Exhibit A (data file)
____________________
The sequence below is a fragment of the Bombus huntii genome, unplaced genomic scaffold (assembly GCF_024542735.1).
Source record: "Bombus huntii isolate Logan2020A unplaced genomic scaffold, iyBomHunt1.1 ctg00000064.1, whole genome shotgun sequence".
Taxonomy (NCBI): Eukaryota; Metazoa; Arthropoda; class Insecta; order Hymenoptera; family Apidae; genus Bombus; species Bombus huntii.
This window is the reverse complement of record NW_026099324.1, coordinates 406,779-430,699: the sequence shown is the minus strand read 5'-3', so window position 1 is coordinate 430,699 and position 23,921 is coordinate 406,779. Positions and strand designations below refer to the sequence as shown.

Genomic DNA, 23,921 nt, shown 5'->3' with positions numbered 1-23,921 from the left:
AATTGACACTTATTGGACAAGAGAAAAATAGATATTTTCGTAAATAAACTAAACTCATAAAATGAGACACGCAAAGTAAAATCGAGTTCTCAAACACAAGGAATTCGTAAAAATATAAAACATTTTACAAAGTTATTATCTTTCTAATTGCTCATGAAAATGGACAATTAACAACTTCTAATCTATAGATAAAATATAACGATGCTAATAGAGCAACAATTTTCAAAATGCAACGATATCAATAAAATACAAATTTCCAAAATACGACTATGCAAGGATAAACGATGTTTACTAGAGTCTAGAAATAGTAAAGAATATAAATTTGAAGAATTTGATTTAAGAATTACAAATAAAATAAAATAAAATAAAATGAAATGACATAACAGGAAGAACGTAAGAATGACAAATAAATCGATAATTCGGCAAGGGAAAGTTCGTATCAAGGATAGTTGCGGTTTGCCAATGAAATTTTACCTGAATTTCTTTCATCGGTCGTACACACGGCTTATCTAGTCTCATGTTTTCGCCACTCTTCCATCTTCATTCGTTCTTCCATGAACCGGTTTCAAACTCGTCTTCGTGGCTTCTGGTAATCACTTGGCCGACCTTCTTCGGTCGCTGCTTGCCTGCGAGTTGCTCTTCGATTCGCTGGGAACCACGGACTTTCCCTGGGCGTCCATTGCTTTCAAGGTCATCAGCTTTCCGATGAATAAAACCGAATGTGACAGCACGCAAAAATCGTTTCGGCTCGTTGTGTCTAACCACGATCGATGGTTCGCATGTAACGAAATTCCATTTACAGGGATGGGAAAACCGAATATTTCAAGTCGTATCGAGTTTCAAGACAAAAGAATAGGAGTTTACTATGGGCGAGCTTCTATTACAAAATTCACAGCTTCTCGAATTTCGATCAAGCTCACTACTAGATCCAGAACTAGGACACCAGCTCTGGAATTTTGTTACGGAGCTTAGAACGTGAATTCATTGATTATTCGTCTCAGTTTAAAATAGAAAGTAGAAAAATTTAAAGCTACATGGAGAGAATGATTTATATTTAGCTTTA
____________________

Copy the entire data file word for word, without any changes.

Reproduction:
The sequence below is a fragment of the Bombus huntii genome, unplaced genomic scaffold (assembly GCF_024542735.1).
Source record: "Bombus huntii isolate Logan2020A unplaced genomic scaffold, iyBomHunt1.1 ctg00000064.1, whole genome shotgun sequence".
Taxonomy (NCBI): Eukaryota; Metazoa; Arthropoda; class Insecta; order Hymenoptera; family Apidae; genus Bombus; species Bombus huntii.
This window is the reverse complement of record NW_026099324.1, coordinates 406,779-430,699: the sequence shown is the minus strand read 5'-3', so window position 1 is coordinate 430,699 and position 23,921 is coordinate 406,779. Positions and strand designations below refer to the sequence as shown.

Genomic DNA, 23,921 nt, shown 5'->3' with positions numbered 1-23,921 from the left:
AATTGACACTTATTGGACAAGAGAAAAATAGATATTTTCGTAAATAAACTAAACTCATAAAATGAGACACGCAAAGTAAAATCGAGTTCTCAAACACAAGGAATTCGTAAAAATATAAAACATTTTACAAAGTTATTATCTTTCTAATTGCTCATGAAAATGGACAATTAACAACTTCTAATCTATAGATAAAATATAACGATGCTAATAGAGCAACAATTTTCAAAATGCAACGATATCAATAAAATACAAATTTCCAAAATACGACTATGCAAGGATAAACGATGTTTACTAGAGTCTAGAAATAGTAAAGAATATAAATTTGAAGAATTTGATTTAAGAATTACAAATAAAATAAAATAAAATAAAATGAAATGACATAACAGGAAGAACGTAAGAATGACAAATAAATCGATAATTCGGCAAGGGAAAGTTCGTATCAAGGATAGTTGCGGTTTGCCAATGAAATTTTACCTGAATTTCTTTCATCGGTCGTACACACGGCTTATCTAGTCTCATGTTTTCGCCACTCTTCCATCTTCATTCGTTCTTCCATGAACCGGTTTCAAACTCGTCTTCGTGGCTTCTGGTAATCACTTGGCCGACCTTCTTCGGTCGCTGCTTGCCTGCGAGTTGCTCTTCGATTCGCTGGGAACCACGGACTTTCCCTGGGCGTCCATTGCTTTCAAGGTCATCAGCTTTCCGATGAATAAAACCGAATGTGACAGCACGCAAAAATCGTTTCGGCTCGTTGTGTCTAACCACGATCGATGGTTCGCATGTAACGAAATTCCATTTACAGGGATGGGAAAACCGAATATTTCAAGTCGTATCGAGTTTCAAGACAAAAGAATAGGAGTTTACTATGGGCGAGCTTCTATTACAAAATTCACAGCTTCTCGAATTTCGATCAAGCTCACTACTAGATCCAGAACTAGGACACCAGCTCTGGAATTTTGTTACGGAGCTTAGAACGTGAATTCATTGATTATTCGTCTCAGTTTAAAATAGAAAGTAGAAAAATTTAAAGCTACATGGAGAGAATGATTTATATTTAGCTTTA